Frequently Asked Questions about
Promise Theory

These questions are a work in progress, subject to continuous improvement.

The first part of the FAQ concerns Promise Theory as a tool in the area of business and technology. Additional FAQs, farther down the page, looks at other subject areas and offer targeted answers about the theory and formalism.

  1. Who needs to know Promise Theory?
  2. What's the relationship between Promise Theory and The Open Leadership Network's circle of 8 core patterns and practices?
  3. Where did Promise Theory come from?
  4. What kind of problems does Promise Theory help to solve?
  5. Why do I need Promise Theory? What use is it?
  6. How do I use Promise Theory?
  7. What is Promise drift mean?
  8. Surely the world works on commands, why does Promise Theory take away that certainty?
  9. What organisations have used Promise Theory successfully in business and tech?
  10. Why not guarantees? I don't just want a promise, I want a guarantee!
  11. What's the relationship between trust and promises?
  12. Can I take a course?
  13. Which book should I buy?
  14. Is there a video introduction?
  15. What do you mean by Thinking in Promises?
  16. Where can I hear a podcast about Promise Theory
  17. Are there any other competing theories?
  18. What's the relationship between Promise Theory and DevOps?
  19. What does Promise Theory predict? Is it "Not even wrong"?

General questions about the method and status of the theory:

  1. What is Promise Theory about?
  2. Is PT quantitative or only qualitative?
  3. Has PT got anything to do with Quantum Mechanics?
  4. Has PT got anything to do with Information Theory
  5. Has PT got anything to do with Game Theory?
  6. Has PT got anything to do with Category Theory?
  7. Can PT really help to formalize social sciences where other attempts have failed?

Who needs to know Promise Theory?

Technically minded leaders, who are the implementors of change will benefit the most from Promise Theory. Architecture, in a human-machine system, is not just about the technology, it's about how people and technology work together to offer a network of human-machine services, with mutual trust, to create repeatable processes that keep promises through tailored relationships.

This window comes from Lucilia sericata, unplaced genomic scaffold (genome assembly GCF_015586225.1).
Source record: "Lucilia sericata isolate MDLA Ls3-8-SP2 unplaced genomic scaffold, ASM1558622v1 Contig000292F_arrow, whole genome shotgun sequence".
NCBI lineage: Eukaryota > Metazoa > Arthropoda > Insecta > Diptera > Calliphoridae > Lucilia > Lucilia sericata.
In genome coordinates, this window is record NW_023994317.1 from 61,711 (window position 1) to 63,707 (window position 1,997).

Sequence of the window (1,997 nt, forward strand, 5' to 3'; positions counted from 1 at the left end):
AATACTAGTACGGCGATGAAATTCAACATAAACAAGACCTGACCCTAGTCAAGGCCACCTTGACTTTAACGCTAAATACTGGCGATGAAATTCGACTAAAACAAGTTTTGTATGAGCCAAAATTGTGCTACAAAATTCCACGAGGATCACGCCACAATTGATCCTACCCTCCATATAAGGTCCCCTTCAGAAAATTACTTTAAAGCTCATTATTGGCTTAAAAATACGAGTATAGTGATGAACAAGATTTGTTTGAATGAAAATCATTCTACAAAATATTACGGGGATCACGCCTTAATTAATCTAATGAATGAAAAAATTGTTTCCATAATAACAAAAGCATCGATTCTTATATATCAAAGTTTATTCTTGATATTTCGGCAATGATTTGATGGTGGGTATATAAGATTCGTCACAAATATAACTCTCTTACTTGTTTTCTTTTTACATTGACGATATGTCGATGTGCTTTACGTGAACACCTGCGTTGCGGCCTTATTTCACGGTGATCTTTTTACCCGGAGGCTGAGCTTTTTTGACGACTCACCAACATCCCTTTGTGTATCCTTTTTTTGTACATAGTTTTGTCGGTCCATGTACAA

Technical theory is not usually considered to be for C level execs, but this is a must-have playbook of patterns for solution architects and business process leaders.

What's the relationship between Promise Theory and The Open Leadership Network's circle of 8 core patterns and practices?

Promise Theory provides the underlying explanation for the eightfold core patterns of the Open Leadership Network, for successful organizational transformation. Where do permission and authority come from? When will directives fail, etc? The Promise Theory Basics course answers these questions to reveal potential problems before they occur.

Where did Promise Theory come from?

Promise Theory was discovered, by accident, by Mark Burgess, while working in technology. It emerged from the software CFEngine as a proving ground, and its generalization to Policy Based Network systems. The principles were discovered while designing system networks that would automatically converge to a "desired end state" or desirable planned outcome. A desired end state is like a picture of a cake in a cookbook, rather than just the step by step recipe. It guides a process into land, like a GPS finder. We can apply that idea to all processes.

In Software Engineering, Promise Theory was able to solve constraint architectures that Object Orientation techniques would not allow, indicating a shift back towards service oriented design (independent of technology). Imposed constraints cannot always be resolved, but promises always can.

What kind of problems does Promise Theory help to solve?

Unlike many planning models, Promise Theory is a tool for understanding cooperation from the bottom up, building on trust between different agents (whether people, machines, organisations, etc). It allows us to make clear statements of intended outcome, both in business and technology, and see where the responsibility for those outcomes actually lies. Promise Theory goes beyond Business Process Modelling and flowchart models to explain how trust and capability play a role, and also how faults can be embraced and neutralised.

The ability to identify consistencies and inconsistencies has led to Promise Theory being used to analyse and contribute to the public debate concerning the design of the fated Boeing 737 Max affair and the role of its sofware processes, and even being used to analyse political arguments in Brexit and Nuclear Weapons negotiations. Promise Theory has been used to analyze the rights of people and things in society. In a collective, when does a right for some become an imposition on others?